Cronin: We used to be a neon shop. LED lighting has come a long way since its introduction into the channel letter market. Low voltage, reliable, no breakage and shipping is less complicated. There are so many options for LED lighting now! One of them is the RGB (Red, Green, Blue) lighting that allows the customer to have different colors of light in the same sign.

SDG: What are some specific ways in which LEDs have impacted quality?

Lewis: LED companies have transformed the channel letter business in a few ways. If you go with a top brand you can get up to a 10-year warranty for the LED. That is amazing. The bad part is tons of people use local sign shops or local wholesalers that use inferior LED brands and they look horrible within six months to a year–all to save a dollar. Your reputation is on the line each and every time you go with the cheapest option. Buy smart.

Sciortino: You’ve got good LEDs and you’ve got some that are not so good. We only go with the good LEDs. We haven’t had any LED problems. It’s not neon. The LED signs just don’t break. The quality today is just so much better with LEDs. When I sell an LED sign, I doubt it ever breaks. It’s just a very quality product.

SDG: Do you have to be a licensed electrician to install channel letters?

Flaska: Installation by a licensed electrician is highly recommended and may be required depending on local code.

Lewis: In certain states, you have to be, or have, a licensed electrician. Texas and California are two that come to mind.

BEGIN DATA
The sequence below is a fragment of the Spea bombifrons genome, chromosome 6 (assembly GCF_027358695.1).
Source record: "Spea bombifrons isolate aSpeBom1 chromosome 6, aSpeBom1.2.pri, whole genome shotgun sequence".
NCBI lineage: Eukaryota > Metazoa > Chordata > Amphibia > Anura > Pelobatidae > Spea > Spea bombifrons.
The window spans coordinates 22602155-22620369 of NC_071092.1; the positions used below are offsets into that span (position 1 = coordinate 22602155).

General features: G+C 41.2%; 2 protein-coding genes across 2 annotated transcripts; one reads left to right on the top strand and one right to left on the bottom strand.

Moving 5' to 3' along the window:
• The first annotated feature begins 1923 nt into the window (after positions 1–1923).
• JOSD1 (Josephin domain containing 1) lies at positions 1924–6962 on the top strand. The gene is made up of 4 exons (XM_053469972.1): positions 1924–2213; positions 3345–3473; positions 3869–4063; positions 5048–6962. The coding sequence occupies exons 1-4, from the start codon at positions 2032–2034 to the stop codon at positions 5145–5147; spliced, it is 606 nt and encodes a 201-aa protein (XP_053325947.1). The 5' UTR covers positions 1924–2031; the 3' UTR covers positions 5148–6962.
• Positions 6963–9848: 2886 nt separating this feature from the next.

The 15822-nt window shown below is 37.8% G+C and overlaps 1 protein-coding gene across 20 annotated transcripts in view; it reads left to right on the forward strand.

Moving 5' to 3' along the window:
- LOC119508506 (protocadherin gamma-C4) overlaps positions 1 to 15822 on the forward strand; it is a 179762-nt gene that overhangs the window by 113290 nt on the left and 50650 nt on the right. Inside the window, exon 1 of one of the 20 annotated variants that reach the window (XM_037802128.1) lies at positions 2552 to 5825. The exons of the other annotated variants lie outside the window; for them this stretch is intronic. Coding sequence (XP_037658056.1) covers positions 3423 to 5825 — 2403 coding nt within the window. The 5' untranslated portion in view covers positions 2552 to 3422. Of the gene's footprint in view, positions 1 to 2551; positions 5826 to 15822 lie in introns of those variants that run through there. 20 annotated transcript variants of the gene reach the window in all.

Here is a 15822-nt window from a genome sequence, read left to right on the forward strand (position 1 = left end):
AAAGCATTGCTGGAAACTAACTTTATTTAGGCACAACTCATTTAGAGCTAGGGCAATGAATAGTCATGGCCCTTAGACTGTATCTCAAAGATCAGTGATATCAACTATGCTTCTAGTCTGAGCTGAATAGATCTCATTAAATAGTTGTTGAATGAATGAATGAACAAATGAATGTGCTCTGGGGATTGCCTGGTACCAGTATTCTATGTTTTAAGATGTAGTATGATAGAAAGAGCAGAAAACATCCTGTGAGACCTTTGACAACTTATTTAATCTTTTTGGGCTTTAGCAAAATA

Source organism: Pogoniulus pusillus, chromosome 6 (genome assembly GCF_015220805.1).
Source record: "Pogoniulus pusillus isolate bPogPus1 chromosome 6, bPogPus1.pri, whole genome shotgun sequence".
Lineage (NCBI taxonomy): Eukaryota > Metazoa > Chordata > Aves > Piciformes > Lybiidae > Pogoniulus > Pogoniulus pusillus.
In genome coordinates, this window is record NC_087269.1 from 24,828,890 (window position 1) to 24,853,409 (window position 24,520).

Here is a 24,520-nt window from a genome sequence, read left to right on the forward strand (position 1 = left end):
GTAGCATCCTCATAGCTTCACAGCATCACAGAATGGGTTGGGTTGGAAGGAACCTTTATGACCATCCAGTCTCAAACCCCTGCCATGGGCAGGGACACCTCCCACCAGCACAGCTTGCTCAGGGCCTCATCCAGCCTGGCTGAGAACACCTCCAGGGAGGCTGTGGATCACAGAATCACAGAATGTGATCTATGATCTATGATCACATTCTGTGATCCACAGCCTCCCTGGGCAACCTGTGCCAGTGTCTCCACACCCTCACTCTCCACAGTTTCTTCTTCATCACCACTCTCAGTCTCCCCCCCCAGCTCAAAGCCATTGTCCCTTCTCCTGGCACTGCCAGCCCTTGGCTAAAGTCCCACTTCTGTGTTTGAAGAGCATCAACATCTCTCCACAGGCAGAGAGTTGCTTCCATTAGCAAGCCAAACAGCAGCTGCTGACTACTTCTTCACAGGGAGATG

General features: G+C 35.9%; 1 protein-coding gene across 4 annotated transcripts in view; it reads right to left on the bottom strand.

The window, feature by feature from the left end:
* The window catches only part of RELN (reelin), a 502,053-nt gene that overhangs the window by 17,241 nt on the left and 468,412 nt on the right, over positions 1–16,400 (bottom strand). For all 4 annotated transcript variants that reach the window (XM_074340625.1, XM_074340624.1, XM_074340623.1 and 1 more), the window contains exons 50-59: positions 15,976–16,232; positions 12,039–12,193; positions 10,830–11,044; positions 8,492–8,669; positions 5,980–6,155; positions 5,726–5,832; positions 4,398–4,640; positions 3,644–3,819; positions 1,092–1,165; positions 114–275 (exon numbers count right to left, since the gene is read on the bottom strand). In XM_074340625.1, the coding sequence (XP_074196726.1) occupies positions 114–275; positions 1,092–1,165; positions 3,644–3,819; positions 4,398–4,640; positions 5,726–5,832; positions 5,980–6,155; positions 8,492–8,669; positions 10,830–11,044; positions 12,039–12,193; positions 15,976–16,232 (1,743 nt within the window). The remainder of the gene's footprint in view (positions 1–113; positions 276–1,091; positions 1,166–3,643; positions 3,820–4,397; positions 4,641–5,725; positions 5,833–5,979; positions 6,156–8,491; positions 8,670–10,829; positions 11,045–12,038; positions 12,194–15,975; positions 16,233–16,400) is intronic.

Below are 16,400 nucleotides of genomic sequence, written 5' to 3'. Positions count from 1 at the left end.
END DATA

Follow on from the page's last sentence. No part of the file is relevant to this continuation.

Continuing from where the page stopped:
DESIGN, INSTALL, AND IMPLEMENTATION

This seems like a quick three-step process–design, produce, install–but really there is a lot of work behind the scenes. From concept to execution there are many moving pieces. If using a wholesaler, the design needs to be sent along to begin production, and then shipping and installation dates should be clearly specified to all parties–this includes the wholesaler, the shop and the end-user.

When everything comes together and is implemented precisely, the customer can plan on his or her new channel letter sign to be set in place for a very long time.

SDG: From design to install, on average, how long does a channel letter project take?

Cronin: Depending on the size of the job, it can be done between three days to four weeks. If a new customer places an order and needs it fast, we do it! The time of year is also a factor, we are usually busier from April until November, so lead times could be longer. But it just depends.